He was prescribed anti-depressant
“Later, Mathew saw Dr Stephen Robinson at the same
medical practice, and was prescribed the
anti-depressant fluoextine [Prozac] as the original
prescription was causing unpleasant side-effects and had done little to ease his
Paragraphs 21 through 24 read: “Mr Swan, of Tern
Gardens, Plympton, Plymouth, said he noticed a change
in Mathew’s behaviour from early in 2008.“
more distant, was fidgety and restless and would
fall asleep suddenly. Mr Swan said he also witnessed Mathew suffer a panic
attack in a bank queue.”
“He said Mathew also became disillusioned
with his work that he had previously loved, and had various run-ins with colleagues.”
This, said Mr Swan, was
totally out of character.
Plymouth man died after inhaling aerosol gases
Tuesday, September 08, 2009, 11:45
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A TWENTY-TWO-year-old apprentice
electrician who died from inhaling a deodrant aerosol was suffering from
undiagnosed medical condition which meant he was more at risk from the gases in
the can, an inquest heard.
Mathew Burrows was found dead in bed by his
father in Churchdown, Glos, just weeks after he had moved from Plymouth to start
a new life with his dad.
After the tragedy, a pathologist found Mathew
was suffering from Hashimoto’s Thyroiditis, a condition which meant the butane
and propane in the spray were more likely to kill him, the Cheltenham inquest
Mathew, of Farrant Avenue, Churchdown, Glos, who had a history
of anxiety and panic attacks, was found dead by his father on Sept 14 last
Recording a verdict of accidental death, Gloucestershire coroner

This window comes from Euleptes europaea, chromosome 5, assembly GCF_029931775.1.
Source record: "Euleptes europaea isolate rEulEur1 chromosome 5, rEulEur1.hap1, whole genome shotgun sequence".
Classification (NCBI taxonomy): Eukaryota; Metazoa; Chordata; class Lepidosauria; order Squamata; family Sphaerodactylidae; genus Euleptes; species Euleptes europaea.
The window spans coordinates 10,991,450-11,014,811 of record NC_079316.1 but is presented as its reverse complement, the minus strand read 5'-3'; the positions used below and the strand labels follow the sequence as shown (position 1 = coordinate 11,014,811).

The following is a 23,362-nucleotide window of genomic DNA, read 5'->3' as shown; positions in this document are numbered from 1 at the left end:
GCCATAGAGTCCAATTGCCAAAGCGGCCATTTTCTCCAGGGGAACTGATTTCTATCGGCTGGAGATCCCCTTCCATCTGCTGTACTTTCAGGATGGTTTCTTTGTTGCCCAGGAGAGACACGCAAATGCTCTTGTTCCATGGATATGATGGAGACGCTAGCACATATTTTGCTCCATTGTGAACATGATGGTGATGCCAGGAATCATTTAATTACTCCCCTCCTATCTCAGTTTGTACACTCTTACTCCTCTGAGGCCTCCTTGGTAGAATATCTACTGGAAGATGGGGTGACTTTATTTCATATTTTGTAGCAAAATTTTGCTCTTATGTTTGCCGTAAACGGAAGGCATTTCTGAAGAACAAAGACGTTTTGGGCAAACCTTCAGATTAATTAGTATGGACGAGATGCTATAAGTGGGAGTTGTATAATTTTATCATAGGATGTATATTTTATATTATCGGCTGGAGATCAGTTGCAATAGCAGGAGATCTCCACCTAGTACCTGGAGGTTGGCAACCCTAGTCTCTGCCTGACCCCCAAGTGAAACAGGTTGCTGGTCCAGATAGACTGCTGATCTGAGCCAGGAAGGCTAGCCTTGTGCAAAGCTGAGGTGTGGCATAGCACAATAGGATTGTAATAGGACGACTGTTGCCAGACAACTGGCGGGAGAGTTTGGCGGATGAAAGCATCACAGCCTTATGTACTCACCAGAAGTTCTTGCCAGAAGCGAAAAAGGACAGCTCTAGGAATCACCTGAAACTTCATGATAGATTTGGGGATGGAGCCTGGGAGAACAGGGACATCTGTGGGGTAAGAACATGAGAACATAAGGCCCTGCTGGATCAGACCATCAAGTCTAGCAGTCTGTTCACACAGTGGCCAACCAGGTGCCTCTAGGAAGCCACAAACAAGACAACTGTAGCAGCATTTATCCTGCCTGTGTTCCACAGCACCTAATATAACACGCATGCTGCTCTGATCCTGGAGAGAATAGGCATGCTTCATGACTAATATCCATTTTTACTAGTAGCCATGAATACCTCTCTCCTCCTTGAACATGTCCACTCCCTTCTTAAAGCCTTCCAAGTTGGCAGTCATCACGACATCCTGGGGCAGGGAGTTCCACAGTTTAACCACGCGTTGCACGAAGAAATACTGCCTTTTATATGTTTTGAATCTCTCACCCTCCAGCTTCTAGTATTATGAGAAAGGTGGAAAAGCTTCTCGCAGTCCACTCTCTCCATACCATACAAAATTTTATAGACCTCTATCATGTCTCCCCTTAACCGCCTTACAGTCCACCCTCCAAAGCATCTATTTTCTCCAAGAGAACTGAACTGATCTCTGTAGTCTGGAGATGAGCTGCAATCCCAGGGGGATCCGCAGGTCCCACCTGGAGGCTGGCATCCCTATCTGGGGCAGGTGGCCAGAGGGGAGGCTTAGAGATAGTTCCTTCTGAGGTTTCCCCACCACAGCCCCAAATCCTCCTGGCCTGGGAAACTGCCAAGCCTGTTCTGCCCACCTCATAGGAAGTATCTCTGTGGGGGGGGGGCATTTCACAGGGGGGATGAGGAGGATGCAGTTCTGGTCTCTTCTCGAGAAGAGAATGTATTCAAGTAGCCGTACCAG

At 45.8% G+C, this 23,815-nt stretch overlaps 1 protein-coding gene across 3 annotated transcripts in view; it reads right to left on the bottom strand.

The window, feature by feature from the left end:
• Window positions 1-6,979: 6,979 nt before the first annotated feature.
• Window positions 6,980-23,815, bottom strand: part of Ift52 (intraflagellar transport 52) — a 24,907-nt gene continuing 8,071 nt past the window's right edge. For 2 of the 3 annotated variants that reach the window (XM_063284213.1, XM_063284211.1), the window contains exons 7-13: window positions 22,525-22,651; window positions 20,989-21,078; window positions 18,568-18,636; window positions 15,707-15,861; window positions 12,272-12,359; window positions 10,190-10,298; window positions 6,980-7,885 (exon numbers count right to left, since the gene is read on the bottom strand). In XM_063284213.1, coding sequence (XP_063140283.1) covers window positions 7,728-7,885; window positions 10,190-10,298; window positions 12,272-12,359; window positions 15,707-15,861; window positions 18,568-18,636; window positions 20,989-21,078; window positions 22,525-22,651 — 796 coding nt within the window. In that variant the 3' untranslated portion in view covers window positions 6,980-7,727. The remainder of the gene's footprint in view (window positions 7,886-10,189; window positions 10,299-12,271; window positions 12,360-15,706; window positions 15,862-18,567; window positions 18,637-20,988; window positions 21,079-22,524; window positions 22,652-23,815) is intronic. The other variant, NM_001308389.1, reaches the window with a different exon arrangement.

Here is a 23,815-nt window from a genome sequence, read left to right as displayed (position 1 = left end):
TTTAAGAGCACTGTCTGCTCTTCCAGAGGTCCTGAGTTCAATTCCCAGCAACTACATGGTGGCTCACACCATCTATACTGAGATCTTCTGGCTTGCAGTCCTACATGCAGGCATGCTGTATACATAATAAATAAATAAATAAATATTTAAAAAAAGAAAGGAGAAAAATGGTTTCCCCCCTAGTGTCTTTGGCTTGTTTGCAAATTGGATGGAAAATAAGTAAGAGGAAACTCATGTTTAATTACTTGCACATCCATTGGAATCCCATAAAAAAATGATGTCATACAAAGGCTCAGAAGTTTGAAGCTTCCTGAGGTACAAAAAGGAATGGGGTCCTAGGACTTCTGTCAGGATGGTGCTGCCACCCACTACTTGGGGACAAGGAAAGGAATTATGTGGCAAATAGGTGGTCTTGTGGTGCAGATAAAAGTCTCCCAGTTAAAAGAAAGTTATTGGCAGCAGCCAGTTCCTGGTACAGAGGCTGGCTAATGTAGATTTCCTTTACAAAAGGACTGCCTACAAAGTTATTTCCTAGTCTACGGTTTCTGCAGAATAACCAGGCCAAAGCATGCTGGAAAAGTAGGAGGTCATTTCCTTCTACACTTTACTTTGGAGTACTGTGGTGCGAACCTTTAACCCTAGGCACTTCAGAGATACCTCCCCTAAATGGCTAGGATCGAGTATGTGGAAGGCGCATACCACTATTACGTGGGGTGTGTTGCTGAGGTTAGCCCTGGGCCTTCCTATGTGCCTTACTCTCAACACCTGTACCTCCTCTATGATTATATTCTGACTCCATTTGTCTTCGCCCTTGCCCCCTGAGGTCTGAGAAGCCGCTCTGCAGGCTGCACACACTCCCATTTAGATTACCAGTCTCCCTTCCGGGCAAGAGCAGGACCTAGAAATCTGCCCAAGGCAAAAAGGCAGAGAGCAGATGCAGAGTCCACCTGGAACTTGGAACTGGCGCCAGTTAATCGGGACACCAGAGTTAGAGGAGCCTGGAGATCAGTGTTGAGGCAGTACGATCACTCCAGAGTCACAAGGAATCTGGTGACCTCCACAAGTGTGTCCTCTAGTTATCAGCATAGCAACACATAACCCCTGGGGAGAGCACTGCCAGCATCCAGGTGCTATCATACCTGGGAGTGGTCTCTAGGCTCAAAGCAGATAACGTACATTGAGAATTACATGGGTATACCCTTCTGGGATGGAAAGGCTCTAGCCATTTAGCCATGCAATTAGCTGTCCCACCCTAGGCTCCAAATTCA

Alan Crickmore said there were a limited number of explanations as to how Mathew
came to inhale the gases.
He said he was sadly drawn to the conclusion
that Mathew inhaled deliberately although he was ‘absolutely satisfied’ this was
not intended to cause harm to himself.
The inquest heard that the day
before he was found dead Mathew had enjoyed a family day out at the Newent Onion
His father, Andrew Burrows, said he found his son’s body under a
duvet when he took him a cup of tea at around 9am.
Later, when a scene of
crime officer and a policeman moved Mathew, an aerosol can of deodorant was
found in the bed.
The inquest heard that Mathew had moved to Gloucester
area from Plymouth to be closer to his girlfriend, Charlotte
Described by his mother, Tracy Brown, from Plymouth, as a ‘happy
lad, bright and popular,’ the inquest heard that Mathew had seen his doctor in
November 2007 after suffering palpitations.
Blood tests and an
electro-cardiograph were carried out and found to be normal.
2008, he saw Dr Francis Roberson, of the Ridgeway Medical Practice in Plympton,
Plymouth, complaining of anxiety and panic attacks. He was prescribed
Later, Mathew saw Dr Stephen Robinson at the same
medical practice, and was prescribed the anti-depressant fluoextine as the
original prescription was causing unpleasant side-effects and had done little to
ease his anxiety.
Over the next six months, Dr Robinson increased
Mathew’s dosage to 60mg and his condition was improving. Dr Robinson also
referred Mathew to a confidential counselling service for young people, called
After Mathew’s move to the Gloucester area, he was seen by Dr
Tim Macmorland of the Churchdown Surgery on September 4 and they discussed his